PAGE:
“My professors in art school never taught us how to make money from our art. We were taught to create for the sake of it,” explains Natalie Merheb.
In speaking with children’s book illustrator and graphic designer, Natalie Merheb, I found myself nodding my head in agreement with almost everything she was saying.
The rules for succeeding at making money as an illustrator were the same I have found as a writer—1) conduct research, 2) practice until your hand falls off, and 3) create quality content. Easy, right?
Can you describe your process when you work with indie authors?
If the author doesn’t do this themselves, then I will split out the text into pages. The number of lines of text will affect the design and placement of the illustrations on that page. Sometimes, just 10 lines of text will have five different actions but an illustrator can only show one action per page.
I often choose what I feel are the priorities within those actions that move the story forward.
I consider what action fulfills these three qualities: identifiable, remarkable, and memorable and then I illustrate that action.
For example, if the scene is that the kids are waking up in the morning, getting ready for school, and waiting for the bus, I’ll decide to illustrate the kids waiting for the bus. The bright yellow color of the school bus is immediately identifiable, remarkable, and memorable to the kids reading the story.
I also take the readers’ age into consideration as to what they’d like to see on each page.
What are some of the trends in traditional illustrations?
Many traditional artists are moving to digital painting because it is easier in a lot of ways. The equipment is an investment upfront but then you don’t have the ongoing costs of consumable materials like paint, paper, canvas, etc.,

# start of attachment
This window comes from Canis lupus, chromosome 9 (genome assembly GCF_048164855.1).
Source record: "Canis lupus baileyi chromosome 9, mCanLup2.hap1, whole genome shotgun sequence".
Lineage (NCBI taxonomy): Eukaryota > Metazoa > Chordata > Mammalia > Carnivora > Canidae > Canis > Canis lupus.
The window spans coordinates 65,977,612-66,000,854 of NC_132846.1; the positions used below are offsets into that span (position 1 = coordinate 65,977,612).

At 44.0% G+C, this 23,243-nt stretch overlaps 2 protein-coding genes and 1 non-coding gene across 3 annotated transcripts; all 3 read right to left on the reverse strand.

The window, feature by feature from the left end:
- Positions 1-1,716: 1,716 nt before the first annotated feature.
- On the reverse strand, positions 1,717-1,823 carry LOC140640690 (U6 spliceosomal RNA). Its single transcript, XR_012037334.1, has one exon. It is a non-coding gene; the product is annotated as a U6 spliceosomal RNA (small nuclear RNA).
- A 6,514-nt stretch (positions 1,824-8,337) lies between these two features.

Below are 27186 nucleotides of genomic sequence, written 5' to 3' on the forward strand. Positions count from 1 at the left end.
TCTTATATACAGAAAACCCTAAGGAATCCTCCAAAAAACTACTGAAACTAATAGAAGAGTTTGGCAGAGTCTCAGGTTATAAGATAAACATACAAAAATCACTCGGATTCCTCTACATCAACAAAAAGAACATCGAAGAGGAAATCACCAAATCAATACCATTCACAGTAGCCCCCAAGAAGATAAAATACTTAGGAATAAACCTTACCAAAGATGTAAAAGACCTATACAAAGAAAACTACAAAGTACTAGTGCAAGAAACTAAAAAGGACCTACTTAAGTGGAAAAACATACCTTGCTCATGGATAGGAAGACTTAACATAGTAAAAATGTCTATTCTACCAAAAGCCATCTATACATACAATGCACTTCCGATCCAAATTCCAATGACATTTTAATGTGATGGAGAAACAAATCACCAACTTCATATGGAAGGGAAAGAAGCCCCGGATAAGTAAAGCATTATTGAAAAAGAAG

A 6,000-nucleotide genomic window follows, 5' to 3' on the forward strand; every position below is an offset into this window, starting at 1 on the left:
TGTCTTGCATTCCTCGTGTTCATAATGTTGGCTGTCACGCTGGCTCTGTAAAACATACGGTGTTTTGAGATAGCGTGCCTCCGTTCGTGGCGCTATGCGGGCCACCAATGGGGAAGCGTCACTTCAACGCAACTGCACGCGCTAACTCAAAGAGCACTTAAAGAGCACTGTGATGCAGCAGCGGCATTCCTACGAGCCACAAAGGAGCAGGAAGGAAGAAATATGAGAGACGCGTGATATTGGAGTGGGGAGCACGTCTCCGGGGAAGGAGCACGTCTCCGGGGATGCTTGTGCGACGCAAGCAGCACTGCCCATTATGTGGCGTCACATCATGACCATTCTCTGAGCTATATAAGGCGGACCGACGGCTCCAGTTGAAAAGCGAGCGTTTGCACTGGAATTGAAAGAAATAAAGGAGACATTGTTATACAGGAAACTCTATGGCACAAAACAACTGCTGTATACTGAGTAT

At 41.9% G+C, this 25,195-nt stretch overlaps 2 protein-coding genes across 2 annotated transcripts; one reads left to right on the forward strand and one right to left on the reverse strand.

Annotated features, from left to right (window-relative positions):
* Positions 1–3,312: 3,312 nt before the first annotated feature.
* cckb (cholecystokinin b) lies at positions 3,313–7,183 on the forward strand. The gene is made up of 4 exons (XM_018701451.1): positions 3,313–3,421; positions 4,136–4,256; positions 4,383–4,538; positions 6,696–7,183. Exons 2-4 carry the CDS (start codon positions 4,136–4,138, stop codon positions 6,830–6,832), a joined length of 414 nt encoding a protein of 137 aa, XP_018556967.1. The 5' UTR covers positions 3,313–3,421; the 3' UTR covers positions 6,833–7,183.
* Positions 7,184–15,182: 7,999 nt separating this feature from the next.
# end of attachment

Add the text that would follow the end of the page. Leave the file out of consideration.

In digital art, everything is composed in layers. Since every illustration has layers, if the chicken needs to be moved and resized, I can do that very easily to create the right composition.
It is easy to adjust colors in Photoshop and many watercolor paintings are enhanced in Photoshop to make the colors more vibrant.
How long does it take you to create an illustration?
For my clients, it depends on the quantity and complexity of the project. I calculate my time spent emailing, sketching, and revising into every illustration and budget 8 hours per spread.
Illustrators should factor in all of the business aspects related to creating something for a client and build that into their payment process.
What advice would you give to another artist who is looking to illustrate children’s books?
Push yourself to create the best work you can and target your ideal client. They will want to hire you based on your quality of work.
Within two months, I was booked months in advance and am now charging what a traditional publisher would pay its artists.
Having done branding for solopreneurs, that experienced really translated into illustration.
My advice is to treat any activity as an entrepreneurial venture. Treat your art like a business and you’ll make money.
Treat it like a business
All new business ventures require a lot of research. Don’t go into anything blind and don’t try to do it at half effort.
Learn the roles of the traditional publishing process and learn about marketing, aesthetic style, and trends in illustration.
Once you get a feel for what you like, practice, practice, practice, and pursue feedback. “Let me know everything you don’t like about this.”
Prepare yourself ahead of time, make the investment, and get out there.
To read the first part of the interview with Natalie, click here to learn how illustrations can make or break your book.
Natalie Merheb is a children’s book illustrator depicting stories written by others, as a brand strategist & web designer crafting brand stories for small businesses. She is a mama to twin girls, wife to a fellow entrepreneur from Lebanon, daughter to parents from the USA and Argentina, a Minnesota native, and Dubai expat.
You can contact Natalie and view her portfolio of work here: http://nataliemerheb.com/